And this is the first time I ever thought of any of that life as non-assimilated. I could change some of it. I could get professional degrees and jobs. But I never found a world in which I was comfortable. Thanks to this reading, I understand that now. I needed to understand it. jeanne


"Sharon McIvor, a lawyer and activist from the Lower Nicola Band in British Columbia, who has given voice to the concerns of First Nations women across Canada, emphasizes the flaws in stereotypes of Native ppeoples as hving a greater propensity for violence than other peoples in Canada. She identifies four categories of Native people:

"The first category is the traditional people. They're out doing what they traditiionally did, what their forefathers did, and they're quite happy. They may be outhunting and trapping and having very, very little contact with the non-Native society. No problems there.

"At the other end of the scale, the fourth category includes the people who are completely assimilated. They live in the city, work in the city, and have a lot of non-Native friends. They're quite content with their life.

"The third category . . . is when you're both. You jump back and forth. You're quite comfortable in the non-Native society, and you can also go back into your traditional society, and you're quite comfortable there.

"The remaining category is the people who have come out of the traditional society and don't fit in with the non-Native society. This last category is the one having the conflict. They haven't had their values solidly in place. When they get into the non-Native society they get mixed up, and they're having a lot of conflict. . . . They are the people that end up not only in the prisons, but also end up with social problems. . . . They're the ones that all of the conflict comes from. . . . It's just this one group. (They have one foot in each culture and ) they'renot settled in either, or comfortable in either. (Faith et al., 1990: 177)"

"Confirming McIvor's perception, the women most often sent to prisons are those who have left their rral reseraves for cities where they land on the streets and drift further away from their cultures through the exigencies of survival struggles. Most have never known their native language or experienced familial continuity. They may identify as Aboriginal women but they lack a context for expressing that identity. Growing numbers of very young Ntive women are single parents responsible for dependent children, and they are among the 76 percent of Native women in Canada who are unemployed (Law Scociety of British Columbia, 1992: 8-45). As of 1991 at least eight Native women had committed suicide in P4W since the late 1970s. The challenge for Native communities is to prevent these tragedies, and "white man's justice" is not a likely source of aid in facing this challenge.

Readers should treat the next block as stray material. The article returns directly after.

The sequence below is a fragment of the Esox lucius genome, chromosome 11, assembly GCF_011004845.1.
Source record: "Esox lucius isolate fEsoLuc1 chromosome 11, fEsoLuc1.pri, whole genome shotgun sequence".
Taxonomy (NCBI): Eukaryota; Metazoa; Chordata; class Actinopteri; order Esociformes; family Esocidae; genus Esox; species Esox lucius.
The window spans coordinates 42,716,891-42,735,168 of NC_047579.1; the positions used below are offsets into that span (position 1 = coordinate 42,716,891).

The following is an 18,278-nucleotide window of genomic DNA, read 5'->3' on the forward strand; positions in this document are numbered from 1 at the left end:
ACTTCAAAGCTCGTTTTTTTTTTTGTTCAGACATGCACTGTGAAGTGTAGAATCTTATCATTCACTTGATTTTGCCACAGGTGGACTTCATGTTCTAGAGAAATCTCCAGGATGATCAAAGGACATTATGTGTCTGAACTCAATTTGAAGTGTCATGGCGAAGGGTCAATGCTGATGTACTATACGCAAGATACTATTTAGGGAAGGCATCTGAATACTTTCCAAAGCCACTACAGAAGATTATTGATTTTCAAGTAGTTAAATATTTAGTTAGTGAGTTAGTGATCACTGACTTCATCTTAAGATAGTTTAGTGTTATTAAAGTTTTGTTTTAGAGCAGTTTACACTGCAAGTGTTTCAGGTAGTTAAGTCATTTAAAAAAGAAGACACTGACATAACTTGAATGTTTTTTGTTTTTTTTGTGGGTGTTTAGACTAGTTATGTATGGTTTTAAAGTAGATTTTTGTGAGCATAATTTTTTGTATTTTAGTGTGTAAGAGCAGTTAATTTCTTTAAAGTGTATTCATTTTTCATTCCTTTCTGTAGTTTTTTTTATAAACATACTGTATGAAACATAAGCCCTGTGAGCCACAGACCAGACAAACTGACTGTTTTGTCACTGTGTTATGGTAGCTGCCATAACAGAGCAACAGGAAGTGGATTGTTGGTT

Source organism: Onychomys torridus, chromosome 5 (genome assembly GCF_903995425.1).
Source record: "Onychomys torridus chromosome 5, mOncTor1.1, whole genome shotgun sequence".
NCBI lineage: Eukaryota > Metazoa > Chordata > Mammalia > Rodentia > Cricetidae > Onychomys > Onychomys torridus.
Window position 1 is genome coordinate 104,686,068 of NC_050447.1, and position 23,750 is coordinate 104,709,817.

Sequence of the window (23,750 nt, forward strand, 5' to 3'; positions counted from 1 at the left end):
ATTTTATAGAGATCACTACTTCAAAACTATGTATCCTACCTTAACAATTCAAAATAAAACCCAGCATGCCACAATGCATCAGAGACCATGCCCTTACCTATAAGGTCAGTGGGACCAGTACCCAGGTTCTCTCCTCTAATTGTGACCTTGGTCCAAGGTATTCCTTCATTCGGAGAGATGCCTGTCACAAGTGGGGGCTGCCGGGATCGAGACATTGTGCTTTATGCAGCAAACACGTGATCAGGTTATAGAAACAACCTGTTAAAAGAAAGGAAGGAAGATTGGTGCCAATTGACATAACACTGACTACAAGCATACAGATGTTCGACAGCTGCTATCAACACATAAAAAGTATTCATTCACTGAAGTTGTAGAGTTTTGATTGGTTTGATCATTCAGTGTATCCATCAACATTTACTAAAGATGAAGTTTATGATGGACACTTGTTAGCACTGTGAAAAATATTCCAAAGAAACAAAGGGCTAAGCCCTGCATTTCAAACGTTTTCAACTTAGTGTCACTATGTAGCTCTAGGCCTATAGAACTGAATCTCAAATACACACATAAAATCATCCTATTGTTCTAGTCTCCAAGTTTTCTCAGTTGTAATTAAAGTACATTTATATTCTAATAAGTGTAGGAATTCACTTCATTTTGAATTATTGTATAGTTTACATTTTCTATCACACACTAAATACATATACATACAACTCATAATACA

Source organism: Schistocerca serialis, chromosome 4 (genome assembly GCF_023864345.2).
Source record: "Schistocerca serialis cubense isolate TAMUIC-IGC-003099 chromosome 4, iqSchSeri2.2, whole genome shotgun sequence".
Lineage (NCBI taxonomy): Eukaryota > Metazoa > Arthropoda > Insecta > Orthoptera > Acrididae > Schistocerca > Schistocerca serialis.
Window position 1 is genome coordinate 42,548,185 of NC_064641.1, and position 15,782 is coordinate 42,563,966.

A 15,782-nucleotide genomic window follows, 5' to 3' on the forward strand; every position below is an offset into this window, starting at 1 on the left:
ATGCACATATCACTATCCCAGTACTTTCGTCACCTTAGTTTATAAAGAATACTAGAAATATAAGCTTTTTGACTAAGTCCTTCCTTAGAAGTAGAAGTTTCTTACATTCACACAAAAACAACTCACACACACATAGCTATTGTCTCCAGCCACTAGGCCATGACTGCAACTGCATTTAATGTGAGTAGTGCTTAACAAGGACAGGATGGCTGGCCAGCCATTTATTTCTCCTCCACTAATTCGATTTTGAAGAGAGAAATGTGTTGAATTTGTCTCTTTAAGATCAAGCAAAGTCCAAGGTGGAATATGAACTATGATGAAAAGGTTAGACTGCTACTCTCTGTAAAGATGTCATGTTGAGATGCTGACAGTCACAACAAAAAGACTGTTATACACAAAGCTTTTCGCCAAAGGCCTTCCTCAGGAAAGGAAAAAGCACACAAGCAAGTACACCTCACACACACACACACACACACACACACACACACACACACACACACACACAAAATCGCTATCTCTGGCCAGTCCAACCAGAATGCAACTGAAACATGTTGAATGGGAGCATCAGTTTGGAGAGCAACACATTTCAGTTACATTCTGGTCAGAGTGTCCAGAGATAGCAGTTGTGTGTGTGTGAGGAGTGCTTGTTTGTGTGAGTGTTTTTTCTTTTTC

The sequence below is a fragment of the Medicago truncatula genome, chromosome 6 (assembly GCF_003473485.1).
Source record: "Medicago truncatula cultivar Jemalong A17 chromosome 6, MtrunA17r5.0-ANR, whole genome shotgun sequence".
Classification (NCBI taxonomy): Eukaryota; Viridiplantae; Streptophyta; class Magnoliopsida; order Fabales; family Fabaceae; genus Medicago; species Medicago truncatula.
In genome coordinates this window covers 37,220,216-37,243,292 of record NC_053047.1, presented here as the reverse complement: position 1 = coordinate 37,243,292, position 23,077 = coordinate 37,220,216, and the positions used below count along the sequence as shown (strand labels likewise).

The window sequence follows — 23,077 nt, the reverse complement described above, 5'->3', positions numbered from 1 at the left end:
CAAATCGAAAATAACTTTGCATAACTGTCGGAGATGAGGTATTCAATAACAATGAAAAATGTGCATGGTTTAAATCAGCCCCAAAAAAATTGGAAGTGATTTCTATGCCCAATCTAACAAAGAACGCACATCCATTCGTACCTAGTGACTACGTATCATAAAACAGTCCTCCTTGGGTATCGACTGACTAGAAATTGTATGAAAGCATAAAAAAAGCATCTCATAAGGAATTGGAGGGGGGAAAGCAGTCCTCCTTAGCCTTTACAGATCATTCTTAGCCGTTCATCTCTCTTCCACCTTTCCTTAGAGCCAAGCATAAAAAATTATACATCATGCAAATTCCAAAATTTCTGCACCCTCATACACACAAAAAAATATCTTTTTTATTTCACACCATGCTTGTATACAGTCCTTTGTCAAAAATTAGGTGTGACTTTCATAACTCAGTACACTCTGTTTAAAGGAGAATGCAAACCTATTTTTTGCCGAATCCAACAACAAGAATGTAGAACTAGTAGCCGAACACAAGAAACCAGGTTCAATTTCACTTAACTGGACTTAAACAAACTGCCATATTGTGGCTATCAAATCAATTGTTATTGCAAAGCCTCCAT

"First Nations women in North America are reclaiming their heritage, resisting the oppressions that have claimed their sisters' and brothers' lives and forging visions of a future in which harmony is restored in their communities. Their initiatives are indicative of a rejection of state mechanisms which have entrenched structural obstacles to Native self-determination. Their work illuminates the futility of promoting assimilationist approaches to problem-solving in their communities, and is both reflective of and distinct from movements toward self-reliance in the larger society. The process begins with demystification, as articulated nearly two decades ago by Maria Campbell, a Metis woman from Saskatchewan: